The genotyping procedure, depicted schematically in Figure 4, relies on the use of DNA primers that recognize only one specific form (allele) of the gene being evaluated. Actually, two primers are used for each allele to ensure that recognition of the allele is as specific as possible. The use of two specific primers is also essential because it allows a special protein/enzyme (DNA polymerase) to copy or amplify the part of the gene contained between the two regions recognized by the specific primers. The process of copying the gene hundreds of millions of times using PCR is what allows us to actually visualize the gene. Because we know the size of the region of DNA copied, we can confirm the success of the procedure by analyzing the copied DNA on a gel, which separates the DNA by size and compares it to other pieces of DNA of known sizes. The effectiveness of our genotyping procedure is demonstrated in Figure 5. Very little DNA is needed to perform the procedure and DNA can be obtained from blood, hair, semen, or milk.

To eliminate the requirement for the procedure of gel electrophoresis to analyze the results, we transferred the gel-based procedure to a testing format that involves the use of only one tube. The principle underlying the simplified genotyping procedure is the detection of the presence of amplified DNA using a fluorescent dye. When the two allele-specific primers are in the presence of their corresponding form of the gene, then they amplify the gene and the resulting accumulated DNA combines with the fluorescent dye to fluoresce or "light up". The effectiveness of genotyping with the single-tube method is shown in Figure 6. For comparison, results are shown from three different cows, each with a different -CN genotype (AA, BB, and AB). Each tube contains DNA from one cow and one set of allele-specific primers, which recognize only one form (allele) of the -CN gene. If the cow's DNA and primers match, then the tube "lights up". Alternatively, no fluorescence is seen if the DNA and primers do not match because there is no DNA amplification.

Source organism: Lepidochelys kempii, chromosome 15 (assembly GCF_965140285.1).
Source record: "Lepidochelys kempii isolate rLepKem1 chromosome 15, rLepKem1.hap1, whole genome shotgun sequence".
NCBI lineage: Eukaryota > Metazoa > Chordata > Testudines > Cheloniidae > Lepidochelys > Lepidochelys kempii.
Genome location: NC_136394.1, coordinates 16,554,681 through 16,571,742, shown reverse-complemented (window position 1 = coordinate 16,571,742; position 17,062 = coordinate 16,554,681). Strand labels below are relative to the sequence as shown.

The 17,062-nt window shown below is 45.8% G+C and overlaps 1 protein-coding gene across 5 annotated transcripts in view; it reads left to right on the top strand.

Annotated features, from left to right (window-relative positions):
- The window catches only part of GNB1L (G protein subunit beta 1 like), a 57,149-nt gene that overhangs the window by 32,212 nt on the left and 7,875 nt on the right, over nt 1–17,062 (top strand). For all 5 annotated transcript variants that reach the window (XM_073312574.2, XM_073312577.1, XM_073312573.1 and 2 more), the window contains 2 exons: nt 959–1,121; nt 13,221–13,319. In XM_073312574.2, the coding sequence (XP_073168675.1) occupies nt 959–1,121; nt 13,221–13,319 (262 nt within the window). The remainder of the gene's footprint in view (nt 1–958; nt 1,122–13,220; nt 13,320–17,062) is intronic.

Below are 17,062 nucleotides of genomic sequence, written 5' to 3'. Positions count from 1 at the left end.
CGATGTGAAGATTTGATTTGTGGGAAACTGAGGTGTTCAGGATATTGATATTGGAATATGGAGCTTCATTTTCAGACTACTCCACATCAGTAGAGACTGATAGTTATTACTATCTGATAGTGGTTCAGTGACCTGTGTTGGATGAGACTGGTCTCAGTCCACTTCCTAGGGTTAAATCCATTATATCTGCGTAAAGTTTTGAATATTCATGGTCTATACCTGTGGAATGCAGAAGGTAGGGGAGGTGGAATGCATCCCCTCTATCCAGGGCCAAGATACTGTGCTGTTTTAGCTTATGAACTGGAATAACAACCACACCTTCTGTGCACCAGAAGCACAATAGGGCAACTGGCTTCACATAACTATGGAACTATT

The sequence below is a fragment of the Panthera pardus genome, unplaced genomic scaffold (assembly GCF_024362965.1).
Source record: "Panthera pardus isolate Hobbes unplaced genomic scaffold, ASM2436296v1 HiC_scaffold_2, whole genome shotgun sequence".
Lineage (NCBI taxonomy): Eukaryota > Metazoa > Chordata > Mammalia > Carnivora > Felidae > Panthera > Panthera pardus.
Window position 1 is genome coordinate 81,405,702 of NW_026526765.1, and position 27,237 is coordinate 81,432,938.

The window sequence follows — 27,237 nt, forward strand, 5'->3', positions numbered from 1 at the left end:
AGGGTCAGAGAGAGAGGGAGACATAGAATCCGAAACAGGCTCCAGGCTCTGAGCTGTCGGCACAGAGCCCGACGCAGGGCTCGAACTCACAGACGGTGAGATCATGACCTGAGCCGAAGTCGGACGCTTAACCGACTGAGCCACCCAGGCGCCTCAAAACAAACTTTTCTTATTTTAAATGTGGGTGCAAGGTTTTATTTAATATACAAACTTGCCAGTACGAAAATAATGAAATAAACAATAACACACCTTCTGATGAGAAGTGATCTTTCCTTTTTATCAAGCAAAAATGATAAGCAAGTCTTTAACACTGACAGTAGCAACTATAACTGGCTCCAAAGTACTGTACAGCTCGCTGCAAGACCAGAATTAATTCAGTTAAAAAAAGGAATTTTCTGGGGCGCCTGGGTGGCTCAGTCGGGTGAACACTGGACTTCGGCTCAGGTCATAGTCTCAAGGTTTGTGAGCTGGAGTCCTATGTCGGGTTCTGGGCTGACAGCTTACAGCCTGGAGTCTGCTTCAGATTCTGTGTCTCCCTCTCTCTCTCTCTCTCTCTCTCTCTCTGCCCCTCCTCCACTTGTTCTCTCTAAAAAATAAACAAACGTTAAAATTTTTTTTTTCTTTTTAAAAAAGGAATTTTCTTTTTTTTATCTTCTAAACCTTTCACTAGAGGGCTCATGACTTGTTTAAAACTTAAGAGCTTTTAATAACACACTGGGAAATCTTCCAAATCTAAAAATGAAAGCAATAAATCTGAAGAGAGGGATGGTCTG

This genotyping procedure is universally applicable to any gene. Perhaps most importantly, the use of DNA in the procedure means that all animals, regardless of sex or age, can be genotyped.


The recent development of differential display technology now allows us to solve many biological questions not previously amenable to research. Its impact in dairy science in general will surely be enormous. The most exciting aspect of using differential display in dairy genetics is the possibility of finding novel genes affecting traits of economic importance. Its use to identify genes with key roles in regulating milk synthesis and milk composition are but only two examples. We envision that searches will soon begin for genes important in many biological processes. For example, expect interest in finding genes involved in the regulatory processes underlying disease resistance, reproduction, and even feed intake. As new, important genes are discovered and characterized the resulting information can then be incorporated into dairy breeding programs through the application of large-scale genotyping. Thereby, DNA technology will contribute to improving the efficiency of production in the dairy industry.


1. Alberts, B., D. Bray, J. Lewis, M. Raff, K. Roberts and J.D. Watson. 1989. In: Molecular Biology of the Cell. 2nd ed. Garland Publishing Inc., New York, NY. pp. 180-198.